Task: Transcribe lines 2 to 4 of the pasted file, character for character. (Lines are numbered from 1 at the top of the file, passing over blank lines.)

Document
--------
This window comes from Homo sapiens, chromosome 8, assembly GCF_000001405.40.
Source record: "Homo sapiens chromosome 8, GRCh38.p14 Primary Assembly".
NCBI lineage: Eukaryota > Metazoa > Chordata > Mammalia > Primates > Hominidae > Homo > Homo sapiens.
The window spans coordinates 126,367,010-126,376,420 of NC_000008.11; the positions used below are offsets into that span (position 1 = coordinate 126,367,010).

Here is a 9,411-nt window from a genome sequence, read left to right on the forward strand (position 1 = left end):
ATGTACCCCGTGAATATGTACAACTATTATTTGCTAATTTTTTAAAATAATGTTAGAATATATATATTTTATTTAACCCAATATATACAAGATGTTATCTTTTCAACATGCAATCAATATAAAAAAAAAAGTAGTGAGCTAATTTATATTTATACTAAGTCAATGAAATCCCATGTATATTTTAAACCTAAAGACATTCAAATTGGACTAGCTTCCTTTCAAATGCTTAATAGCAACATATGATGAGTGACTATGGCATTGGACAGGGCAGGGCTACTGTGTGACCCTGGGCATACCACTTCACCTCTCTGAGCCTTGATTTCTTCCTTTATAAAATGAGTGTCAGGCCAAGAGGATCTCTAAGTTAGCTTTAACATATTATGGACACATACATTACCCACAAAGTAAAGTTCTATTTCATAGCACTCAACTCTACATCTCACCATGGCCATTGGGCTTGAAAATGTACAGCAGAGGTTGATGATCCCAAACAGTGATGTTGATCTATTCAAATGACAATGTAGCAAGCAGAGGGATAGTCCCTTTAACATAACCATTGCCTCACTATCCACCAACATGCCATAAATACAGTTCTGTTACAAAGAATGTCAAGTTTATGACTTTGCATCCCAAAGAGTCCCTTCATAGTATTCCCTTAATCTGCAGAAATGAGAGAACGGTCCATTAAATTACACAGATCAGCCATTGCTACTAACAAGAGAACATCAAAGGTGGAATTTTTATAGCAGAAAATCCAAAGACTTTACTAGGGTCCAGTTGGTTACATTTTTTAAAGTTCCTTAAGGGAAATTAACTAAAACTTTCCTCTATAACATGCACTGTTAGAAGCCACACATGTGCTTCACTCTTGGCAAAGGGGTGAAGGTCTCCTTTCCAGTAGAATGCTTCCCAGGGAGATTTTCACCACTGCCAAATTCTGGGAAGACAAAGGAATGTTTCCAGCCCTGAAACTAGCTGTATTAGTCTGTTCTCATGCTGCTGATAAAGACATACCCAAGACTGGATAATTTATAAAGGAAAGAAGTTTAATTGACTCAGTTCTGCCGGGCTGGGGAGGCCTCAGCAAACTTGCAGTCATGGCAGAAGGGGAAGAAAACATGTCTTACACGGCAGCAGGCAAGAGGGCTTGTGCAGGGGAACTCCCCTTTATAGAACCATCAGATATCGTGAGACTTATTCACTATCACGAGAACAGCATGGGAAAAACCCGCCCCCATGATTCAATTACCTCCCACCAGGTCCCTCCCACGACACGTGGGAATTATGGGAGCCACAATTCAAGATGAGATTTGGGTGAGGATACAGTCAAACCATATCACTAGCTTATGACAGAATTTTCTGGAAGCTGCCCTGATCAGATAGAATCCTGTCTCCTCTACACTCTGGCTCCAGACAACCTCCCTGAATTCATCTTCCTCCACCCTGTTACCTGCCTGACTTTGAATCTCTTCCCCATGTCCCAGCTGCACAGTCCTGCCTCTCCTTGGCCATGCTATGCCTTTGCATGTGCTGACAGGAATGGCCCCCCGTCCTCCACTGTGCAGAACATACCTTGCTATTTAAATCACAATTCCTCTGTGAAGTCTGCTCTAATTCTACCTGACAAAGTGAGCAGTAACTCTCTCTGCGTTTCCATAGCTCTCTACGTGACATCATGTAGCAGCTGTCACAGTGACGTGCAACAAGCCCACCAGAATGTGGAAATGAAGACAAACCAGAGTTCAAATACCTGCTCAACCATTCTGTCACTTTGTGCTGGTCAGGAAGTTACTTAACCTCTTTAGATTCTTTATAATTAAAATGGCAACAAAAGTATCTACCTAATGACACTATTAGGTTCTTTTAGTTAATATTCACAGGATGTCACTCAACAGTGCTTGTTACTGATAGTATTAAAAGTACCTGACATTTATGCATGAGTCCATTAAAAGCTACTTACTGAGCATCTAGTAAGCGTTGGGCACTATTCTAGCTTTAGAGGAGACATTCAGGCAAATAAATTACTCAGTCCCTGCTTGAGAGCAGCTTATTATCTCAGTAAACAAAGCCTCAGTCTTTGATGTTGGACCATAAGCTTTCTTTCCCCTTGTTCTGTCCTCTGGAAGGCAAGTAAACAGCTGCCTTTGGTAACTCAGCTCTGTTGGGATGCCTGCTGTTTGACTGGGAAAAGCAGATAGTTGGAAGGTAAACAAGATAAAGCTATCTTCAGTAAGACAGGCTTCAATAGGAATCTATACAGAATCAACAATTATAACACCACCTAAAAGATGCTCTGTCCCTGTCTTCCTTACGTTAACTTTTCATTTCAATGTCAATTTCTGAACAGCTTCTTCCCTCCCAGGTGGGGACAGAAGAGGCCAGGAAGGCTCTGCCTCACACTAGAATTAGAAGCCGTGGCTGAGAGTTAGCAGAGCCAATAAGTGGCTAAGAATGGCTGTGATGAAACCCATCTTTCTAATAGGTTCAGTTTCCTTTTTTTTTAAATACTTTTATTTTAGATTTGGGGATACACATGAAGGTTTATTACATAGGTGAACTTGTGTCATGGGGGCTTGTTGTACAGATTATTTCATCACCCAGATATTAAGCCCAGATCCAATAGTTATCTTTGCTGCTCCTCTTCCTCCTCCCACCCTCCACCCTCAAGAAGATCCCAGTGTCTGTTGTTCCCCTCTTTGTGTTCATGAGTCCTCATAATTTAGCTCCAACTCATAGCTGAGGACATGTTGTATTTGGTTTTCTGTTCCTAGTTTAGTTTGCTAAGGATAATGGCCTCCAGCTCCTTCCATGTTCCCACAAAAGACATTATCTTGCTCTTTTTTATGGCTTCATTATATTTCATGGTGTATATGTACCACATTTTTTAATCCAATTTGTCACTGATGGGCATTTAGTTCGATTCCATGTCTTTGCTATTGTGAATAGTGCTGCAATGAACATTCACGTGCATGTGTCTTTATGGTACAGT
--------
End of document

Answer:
Source record: "Homo sapiens chromosome 8, GRCh38.p14 Primary Assembly".
NCBI lineage: Eukaryota > Metazoa > Chordata > Mammalia > Primates > Hominidae > Homo > Homo sapiens.
The window spans coordinates 126,367,010-126,376,420 of NC_000008.11; the positions used below are offsets into that span (position 1 = coordinate 126,367,010).